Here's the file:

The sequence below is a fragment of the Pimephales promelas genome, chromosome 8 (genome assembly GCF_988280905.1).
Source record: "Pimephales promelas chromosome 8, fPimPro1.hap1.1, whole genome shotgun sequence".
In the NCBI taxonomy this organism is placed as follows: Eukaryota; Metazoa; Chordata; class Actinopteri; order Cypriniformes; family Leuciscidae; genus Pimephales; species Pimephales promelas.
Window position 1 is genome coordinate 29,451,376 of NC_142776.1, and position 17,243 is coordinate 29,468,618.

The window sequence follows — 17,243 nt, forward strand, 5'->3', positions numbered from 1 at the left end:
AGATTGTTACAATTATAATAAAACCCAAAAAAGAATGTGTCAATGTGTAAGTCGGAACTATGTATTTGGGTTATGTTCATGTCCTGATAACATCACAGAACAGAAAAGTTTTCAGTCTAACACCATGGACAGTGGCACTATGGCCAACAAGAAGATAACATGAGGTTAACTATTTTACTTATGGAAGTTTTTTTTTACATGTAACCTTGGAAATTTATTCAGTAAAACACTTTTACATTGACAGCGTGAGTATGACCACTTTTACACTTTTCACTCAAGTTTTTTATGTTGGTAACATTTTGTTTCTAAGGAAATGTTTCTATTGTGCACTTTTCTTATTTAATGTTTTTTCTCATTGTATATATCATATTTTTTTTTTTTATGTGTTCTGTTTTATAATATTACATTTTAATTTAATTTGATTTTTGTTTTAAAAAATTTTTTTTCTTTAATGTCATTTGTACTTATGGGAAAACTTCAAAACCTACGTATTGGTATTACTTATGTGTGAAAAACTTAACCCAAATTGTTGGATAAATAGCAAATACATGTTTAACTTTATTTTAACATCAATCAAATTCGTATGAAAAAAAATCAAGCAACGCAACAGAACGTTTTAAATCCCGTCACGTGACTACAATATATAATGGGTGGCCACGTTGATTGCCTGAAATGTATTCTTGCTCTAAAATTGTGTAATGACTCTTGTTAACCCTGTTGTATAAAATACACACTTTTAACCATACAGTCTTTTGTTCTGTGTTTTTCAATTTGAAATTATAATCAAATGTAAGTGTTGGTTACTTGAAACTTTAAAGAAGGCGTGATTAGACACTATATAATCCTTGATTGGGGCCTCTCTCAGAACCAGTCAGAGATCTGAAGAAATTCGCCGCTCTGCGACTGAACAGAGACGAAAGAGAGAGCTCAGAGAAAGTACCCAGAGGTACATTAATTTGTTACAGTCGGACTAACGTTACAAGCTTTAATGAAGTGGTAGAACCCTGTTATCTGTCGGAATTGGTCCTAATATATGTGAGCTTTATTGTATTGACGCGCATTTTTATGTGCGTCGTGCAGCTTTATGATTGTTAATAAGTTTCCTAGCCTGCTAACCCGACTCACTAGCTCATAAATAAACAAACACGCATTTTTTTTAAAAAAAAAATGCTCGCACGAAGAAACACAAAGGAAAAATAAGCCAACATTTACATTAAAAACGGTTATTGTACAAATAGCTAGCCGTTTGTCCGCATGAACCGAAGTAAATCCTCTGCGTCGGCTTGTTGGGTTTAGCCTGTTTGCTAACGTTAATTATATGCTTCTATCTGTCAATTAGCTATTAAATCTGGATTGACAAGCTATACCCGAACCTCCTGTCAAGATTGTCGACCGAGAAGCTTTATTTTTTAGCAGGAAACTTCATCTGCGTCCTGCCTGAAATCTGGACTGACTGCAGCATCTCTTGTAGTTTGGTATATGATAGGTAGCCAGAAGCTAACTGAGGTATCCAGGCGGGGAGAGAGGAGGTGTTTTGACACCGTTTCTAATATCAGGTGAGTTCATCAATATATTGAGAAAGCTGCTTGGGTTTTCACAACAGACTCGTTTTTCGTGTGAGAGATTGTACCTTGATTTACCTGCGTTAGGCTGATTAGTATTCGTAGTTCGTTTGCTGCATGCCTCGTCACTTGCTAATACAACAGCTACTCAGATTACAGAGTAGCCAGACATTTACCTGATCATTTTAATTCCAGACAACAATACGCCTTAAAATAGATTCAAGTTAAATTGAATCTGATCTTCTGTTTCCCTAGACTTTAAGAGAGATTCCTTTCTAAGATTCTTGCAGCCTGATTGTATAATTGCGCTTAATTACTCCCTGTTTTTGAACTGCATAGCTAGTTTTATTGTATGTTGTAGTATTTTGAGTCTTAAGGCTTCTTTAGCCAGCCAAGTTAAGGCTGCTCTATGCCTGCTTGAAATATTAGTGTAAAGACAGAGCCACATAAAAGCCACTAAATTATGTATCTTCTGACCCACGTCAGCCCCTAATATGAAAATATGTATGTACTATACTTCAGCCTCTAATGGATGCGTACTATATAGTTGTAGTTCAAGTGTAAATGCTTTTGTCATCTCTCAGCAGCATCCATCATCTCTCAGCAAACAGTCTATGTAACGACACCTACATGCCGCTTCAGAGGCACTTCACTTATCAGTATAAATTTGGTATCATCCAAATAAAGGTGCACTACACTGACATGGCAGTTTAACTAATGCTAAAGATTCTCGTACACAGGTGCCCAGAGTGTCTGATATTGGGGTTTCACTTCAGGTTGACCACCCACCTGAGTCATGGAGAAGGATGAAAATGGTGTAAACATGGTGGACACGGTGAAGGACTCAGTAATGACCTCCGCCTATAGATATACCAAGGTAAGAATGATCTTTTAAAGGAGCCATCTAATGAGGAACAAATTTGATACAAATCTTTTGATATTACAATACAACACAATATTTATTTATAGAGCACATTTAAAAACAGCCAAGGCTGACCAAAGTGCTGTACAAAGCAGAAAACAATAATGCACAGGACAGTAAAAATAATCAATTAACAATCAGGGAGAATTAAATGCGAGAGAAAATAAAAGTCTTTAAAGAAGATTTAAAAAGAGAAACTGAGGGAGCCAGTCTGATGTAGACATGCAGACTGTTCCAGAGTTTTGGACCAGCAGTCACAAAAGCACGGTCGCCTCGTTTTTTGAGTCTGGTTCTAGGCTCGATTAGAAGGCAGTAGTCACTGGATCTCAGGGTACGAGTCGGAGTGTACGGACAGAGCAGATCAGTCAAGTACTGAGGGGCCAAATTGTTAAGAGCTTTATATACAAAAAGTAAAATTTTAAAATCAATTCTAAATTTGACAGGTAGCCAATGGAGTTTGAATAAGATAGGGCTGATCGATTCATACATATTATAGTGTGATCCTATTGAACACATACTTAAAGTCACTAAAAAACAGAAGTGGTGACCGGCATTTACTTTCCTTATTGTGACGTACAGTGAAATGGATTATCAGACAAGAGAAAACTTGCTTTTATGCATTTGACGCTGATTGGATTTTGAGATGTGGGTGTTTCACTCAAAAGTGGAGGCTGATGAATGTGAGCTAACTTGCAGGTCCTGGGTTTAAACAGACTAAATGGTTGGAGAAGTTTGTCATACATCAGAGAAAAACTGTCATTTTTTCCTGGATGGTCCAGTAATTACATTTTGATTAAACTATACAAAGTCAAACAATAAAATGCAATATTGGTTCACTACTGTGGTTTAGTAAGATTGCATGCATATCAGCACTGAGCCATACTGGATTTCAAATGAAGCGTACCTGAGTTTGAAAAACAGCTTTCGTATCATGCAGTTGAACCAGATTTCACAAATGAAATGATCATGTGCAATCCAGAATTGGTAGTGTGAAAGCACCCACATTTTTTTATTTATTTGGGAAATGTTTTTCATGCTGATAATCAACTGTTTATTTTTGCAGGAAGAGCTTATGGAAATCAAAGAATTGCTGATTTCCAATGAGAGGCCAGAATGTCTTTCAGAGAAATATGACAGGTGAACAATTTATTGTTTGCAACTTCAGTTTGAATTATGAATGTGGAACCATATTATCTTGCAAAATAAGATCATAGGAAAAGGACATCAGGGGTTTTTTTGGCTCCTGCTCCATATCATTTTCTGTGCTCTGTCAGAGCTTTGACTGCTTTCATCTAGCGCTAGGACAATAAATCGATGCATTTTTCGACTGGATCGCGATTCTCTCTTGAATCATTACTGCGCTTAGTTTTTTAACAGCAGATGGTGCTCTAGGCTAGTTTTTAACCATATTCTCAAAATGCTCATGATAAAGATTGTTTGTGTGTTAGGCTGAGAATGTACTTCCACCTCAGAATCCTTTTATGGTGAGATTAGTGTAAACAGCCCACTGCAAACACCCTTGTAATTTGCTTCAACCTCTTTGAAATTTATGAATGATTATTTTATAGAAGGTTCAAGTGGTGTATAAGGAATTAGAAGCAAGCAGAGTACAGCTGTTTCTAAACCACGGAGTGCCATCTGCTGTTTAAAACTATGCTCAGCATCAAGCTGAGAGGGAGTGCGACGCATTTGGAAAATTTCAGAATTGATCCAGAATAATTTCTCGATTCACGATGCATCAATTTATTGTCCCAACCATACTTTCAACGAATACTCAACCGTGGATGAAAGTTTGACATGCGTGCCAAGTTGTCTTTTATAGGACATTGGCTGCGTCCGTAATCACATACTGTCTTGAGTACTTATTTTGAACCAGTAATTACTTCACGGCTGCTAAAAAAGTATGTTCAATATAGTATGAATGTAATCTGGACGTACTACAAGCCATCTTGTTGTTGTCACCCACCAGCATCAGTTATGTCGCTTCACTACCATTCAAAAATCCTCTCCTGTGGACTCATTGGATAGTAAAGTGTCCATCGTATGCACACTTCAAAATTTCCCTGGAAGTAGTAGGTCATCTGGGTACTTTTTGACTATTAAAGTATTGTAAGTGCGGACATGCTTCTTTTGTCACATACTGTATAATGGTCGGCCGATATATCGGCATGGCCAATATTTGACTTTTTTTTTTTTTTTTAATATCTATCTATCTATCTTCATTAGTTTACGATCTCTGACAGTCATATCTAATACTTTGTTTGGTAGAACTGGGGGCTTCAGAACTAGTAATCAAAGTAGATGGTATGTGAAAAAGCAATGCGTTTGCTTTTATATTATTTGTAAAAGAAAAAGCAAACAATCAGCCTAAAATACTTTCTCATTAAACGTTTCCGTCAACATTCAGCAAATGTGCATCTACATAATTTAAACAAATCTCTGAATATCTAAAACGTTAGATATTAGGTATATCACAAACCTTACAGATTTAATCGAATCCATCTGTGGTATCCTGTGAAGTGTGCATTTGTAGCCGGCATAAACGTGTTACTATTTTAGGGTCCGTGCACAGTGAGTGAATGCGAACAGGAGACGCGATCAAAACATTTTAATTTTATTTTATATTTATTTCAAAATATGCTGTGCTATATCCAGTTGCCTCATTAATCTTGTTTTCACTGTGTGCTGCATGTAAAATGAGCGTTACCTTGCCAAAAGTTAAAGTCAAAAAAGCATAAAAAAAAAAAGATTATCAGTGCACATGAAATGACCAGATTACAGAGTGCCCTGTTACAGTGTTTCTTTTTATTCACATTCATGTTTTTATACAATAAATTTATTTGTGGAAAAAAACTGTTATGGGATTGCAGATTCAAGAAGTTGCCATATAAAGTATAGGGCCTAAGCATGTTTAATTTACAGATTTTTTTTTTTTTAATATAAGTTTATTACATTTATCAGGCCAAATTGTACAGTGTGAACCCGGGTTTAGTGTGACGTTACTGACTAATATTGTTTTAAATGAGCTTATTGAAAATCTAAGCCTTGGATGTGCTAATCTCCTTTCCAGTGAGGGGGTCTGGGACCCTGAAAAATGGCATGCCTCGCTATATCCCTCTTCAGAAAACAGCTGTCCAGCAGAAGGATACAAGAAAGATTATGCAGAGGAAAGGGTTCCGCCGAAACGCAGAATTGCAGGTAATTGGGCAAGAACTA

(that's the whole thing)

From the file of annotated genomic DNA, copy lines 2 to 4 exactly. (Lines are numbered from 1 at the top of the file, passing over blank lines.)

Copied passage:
Source record: "Pimephales promelas chromosome 8, fPimPro1.hap1.1, whole genome shotgun sequence".
In the NCBI taxonomy this organism is placed as follows: Eukaryota; Metazoa; Chordata; class Actinopteri; order Cypriniformes; family Leuciscidae; genus Pimephales; species Pimephales promelas.
Window position 1 is genome coordinate 29,451,376 of NC_142776.1, and position 17,243 is coordinate 29,468,618.